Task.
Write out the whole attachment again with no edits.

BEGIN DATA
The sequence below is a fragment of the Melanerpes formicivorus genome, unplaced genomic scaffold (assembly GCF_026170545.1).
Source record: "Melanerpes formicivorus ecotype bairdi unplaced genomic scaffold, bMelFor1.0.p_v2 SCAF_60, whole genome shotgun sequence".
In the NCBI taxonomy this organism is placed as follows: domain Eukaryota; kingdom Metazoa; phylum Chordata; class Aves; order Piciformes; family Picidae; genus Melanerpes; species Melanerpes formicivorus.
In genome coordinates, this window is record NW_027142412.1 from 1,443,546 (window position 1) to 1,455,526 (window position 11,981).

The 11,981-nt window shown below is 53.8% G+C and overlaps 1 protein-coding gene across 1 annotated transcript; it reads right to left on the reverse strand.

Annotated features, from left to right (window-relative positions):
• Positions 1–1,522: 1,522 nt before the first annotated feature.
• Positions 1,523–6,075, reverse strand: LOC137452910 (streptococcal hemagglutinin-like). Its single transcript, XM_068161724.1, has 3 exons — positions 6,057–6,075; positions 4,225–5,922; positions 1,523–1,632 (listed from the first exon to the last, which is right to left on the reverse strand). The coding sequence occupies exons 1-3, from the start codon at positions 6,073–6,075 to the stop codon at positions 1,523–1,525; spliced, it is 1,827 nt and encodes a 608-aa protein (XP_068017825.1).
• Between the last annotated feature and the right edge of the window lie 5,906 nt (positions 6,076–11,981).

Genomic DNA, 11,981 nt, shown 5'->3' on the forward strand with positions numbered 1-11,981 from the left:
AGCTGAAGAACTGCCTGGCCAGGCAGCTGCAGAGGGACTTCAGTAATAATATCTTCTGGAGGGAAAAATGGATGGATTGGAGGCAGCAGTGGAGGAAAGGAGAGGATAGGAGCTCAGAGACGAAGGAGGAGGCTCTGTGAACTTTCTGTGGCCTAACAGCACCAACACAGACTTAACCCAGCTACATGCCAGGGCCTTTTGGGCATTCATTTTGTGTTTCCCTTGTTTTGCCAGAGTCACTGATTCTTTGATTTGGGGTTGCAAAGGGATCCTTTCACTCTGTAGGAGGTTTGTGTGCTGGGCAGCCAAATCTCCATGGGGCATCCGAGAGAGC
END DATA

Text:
The sequence below is a fragment of the Melanerpes formicivorus genome, unplaced genomic scaffold (assembly GCF_026170545.1).
Source record: "Melanerpes formicivorus ecotype bairdi unplaced genomic scaffold, bMelFor1.0.p_v2 SCAF_60, whole genome shotgun sequence".
In the NCBI taxonomy this organism is placed as follows: domain Eukaryota; kingdom Metazoa; phylum Chordata; class Aves; order Piciformes; family Picidae; genus Melanerpes; species Melanerpes formicivorus.
In genome coordinates, this window is record NW_027142412.1 from 1,443,546 (window position 1) to 1,455,526 (window position 11,981).

The 11,981-nt window shown below is 53.8% G+C and overlaps 1 protein-coding gene across 1 annotated transcript; it reads right to left on the reverse strand.

Annotated features, from left to right (window-relative positions):
• Positions 1–1,522: 1,522 nt before the first annotated feature.
• Positions 1,523–6,075, reverse strand: LOC137452910 (streptococcal hemagglutinin-like). Its single transcript, XM_068161724.1, has 3 exons — positions 6,057–6,075; positions 4,225–5,922; positions 1,523–1,632 (listed from the first exon to the last, which is right to left on the reverse strand). The coding sequence occupies exons 1-3, from the start codon at positions 6,073–6,075 to the stop codon at positions 1,523–1,525; spliced, it is 1,827 nt and encodes a 608-aa protein (XP_068017825.1).
• Between the last annotated feature and the right edge of the window lie 5,906 nt (positions 6,076–11,981).

Genomic DNA, 11,981 nt, shown 5'->3' on the forward strand with positions numbered 1-11,981 from the left:
AGCTGAAGAACTGCCTGGCCAGGCAGCTGCAGAGGGACTTCAGTAATAATATCTTCTGGAGGGAAAAATGGATGGATTGGAGGCAGCAGTGGAGGAAAGGAGAGGATAGGAGCTCAGAGACGAAGGAGGAGGCTCTGTGAACTTTCTGTGGCCTAACAGCACCAACACAGACTTAACCCAGCTACATGCCAGGGCCTTTTGGGCATTCATTTTGTGTTTCCCTTGTTTTGCCAGAGTCACTGATTCTTTGATTTGGGGTTGCAAAGGGATCCTTTCACTCTGTAGGAGGTTTGTGTGCTGGGCAGCCAAATCTCCATGGGGCATCCGAGAGAGC